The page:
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The virtual surgeon [virtual reality trainer]

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Rapid improvements in computing power have opened the way for desktop virtual reality trainers that incorporate realistic graphics and, in some cases, the sense of touch. Affordable commercial simulators, for instance, are now available for practising such tasks as threading flexible endoscopes down a virtual patient's throat or manipulating the long surgical instruments used in laparoscopy. Companies and universities are also developing systems that simulate more complex procedures, such as suturing tissue and inserting a catheter into a vein using laparoscopic tools. These VR trainers can be adjusted to the user, to pinpoint areas of weakness, and they can be used at any time, without the need for supervision. What's more, they prepare the student psychologically for surgical tasks, because complications can be simulated in a safe manner. They can also give objective scores of a student's ability. Indeed, studies show that computer based training simulations are at least as good as standard training methods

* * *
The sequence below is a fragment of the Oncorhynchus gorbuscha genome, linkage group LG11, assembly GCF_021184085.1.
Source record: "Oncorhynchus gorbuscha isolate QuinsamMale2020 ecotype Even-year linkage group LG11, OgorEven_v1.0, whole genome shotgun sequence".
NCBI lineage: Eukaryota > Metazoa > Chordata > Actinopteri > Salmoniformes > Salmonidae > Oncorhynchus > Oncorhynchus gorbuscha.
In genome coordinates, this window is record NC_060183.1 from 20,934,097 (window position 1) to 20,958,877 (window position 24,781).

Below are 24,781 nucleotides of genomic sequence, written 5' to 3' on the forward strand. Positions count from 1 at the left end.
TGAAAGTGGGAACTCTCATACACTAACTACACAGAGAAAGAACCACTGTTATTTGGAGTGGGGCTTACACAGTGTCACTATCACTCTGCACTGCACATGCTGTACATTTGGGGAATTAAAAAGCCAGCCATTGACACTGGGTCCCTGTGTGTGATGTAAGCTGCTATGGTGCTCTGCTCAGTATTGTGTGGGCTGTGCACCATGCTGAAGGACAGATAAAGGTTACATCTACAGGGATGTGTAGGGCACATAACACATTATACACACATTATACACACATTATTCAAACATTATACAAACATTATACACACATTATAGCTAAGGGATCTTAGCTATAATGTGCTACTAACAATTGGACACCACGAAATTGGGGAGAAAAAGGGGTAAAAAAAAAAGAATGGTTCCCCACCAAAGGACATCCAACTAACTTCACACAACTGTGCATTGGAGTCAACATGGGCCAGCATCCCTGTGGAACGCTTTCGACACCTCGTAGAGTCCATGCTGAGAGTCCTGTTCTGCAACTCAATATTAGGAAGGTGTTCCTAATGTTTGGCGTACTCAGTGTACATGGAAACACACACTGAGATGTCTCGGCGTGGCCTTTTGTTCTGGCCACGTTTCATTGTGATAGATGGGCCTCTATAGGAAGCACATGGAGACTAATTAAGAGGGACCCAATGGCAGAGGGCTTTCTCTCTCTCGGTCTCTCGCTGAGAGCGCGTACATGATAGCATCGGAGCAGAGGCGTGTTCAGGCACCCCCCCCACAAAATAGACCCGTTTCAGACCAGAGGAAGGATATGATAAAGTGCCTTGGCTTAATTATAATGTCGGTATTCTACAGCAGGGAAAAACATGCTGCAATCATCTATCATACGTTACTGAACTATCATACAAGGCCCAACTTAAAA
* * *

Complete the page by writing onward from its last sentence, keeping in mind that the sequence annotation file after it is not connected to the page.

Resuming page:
Published in:

Spectrum, IEEE  (Volume:37 ,  Issue: 7 )